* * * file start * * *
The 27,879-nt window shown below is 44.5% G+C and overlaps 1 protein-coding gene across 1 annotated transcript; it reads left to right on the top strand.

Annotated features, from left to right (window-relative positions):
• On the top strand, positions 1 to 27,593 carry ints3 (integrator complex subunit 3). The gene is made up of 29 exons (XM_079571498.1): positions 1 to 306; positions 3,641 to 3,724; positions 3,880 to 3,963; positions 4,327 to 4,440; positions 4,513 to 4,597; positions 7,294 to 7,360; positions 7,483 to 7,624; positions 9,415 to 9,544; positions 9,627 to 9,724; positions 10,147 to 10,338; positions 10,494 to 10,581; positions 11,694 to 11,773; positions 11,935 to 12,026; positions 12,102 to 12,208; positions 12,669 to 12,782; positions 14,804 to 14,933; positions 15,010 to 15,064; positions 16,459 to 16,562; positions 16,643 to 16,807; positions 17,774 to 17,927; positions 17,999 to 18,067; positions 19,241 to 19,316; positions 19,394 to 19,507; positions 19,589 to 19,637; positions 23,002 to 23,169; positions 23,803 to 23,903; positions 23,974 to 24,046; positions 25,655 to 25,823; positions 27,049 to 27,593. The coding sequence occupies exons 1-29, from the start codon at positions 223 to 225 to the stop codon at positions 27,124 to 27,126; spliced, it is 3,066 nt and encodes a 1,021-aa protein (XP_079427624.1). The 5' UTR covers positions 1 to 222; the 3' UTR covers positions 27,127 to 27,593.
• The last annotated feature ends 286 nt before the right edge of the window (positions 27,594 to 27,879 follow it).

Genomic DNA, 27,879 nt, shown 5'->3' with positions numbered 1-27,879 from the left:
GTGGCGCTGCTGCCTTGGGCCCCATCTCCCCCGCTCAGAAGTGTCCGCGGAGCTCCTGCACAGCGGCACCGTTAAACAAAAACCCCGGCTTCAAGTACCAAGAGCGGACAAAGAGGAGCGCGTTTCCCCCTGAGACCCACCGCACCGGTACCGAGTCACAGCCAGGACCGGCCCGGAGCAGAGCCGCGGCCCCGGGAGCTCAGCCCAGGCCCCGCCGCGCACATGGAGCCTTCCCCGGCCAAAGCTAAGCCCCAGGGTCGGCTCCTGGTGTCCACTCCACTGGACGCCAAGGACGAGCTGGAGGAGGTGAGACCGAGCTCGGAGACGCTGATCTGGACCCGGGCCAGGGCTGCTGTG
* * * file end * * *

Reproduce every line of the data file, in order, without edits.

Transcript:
The 27,879-nt window shown below is 44.5% G+C and overlaps 1 protein-coding gene across 1 annotated transcript; it reads left to right on the top strand.

Annotated features, from left to right (window-relative positions):
• On the top strand, positions 1 to 27,593 carry ints3 (integrator complex subunit 3). The gene is made up of 29 exons (XM_079571498.1): positions 1 to 306; positions 3,641 to 3,724; positions 3,880 to 3,963; positions 4,327 to 4,440; positions 4,513 to 4,597; positions 7,294 to 7,360; positions 7,483 to 7,624; positions 9,415 to 9,544; positions 9,627 to 9,724; positions 10,147 to 10,338; positions 10,494 to 10,581; positions 11,694 to 11,773; positions 11,935 to 12,026; positions 12,102 to 12,208; positions 12,669 to 12,782; positions 14,804 to 14,933; positions 15,010 to 15,064; positions 16,459 to 16,562; positions 16,643 to 16,807; positions 17,774 to 17,927; positions 17,999 to 18,067; positions 19,241 to 19,316; positions 19,394 to 19,507; positions 19,589 to 19,637; positions 23,002 to 23,169; positions 23,803 to 23,903; positions 23,974 to 24,046; positions 25,655 to 25,823; positions 27,049 to 27,593. The coding sequence occupies exons 1-29, from the start codon at positions 223 to 225 to the stop codon at positions 27,124 to 27,126; spliced, it is 3,066 nt and encodes a 1,021-aa protein (XP_079427624.1). The 5' UTR covers positions 1 to 222; the 3' UTR covers positions 27,127 to 27,593.
• The last annotated feature ends 286 nt before the right edge of the window (positions 27,594 to 27,879 follow it).

Genomic DNA, 27,879 nt, shown 5'->3' with positions numbered 1-27,879 from the left:
GTGGCGCTGCTGCCTTGGGCCCCATCTCCCCCGCTCAGAAGTGTCCGCGGAGCTCCTGCACAGCGGCACCGTTAAACAAAAACCCCGGCTTCAAGTACCAAGAGCGGACAAAGAGGAGCGCGTTTCCCCCTGAGACCCACCGCACCGGTACCGAGTCACAGCCAGGACCGGCCCGGAGCAGAGCCGCGGCCCCGGGAGCTCAGCCCAGGCCCCGCCGCGCACATGGAGCCTTCCCCGGCCAAAGCTAAGCCCCAGGGTCGGCTCCTGGTGTCCACTCCACTGGACGCCAAGGACGAGCTGGAGGAGGTGAGACCGAGCTCGGAGACGCTGATCTGGACCCGGGCCAGGGCTGCTGTG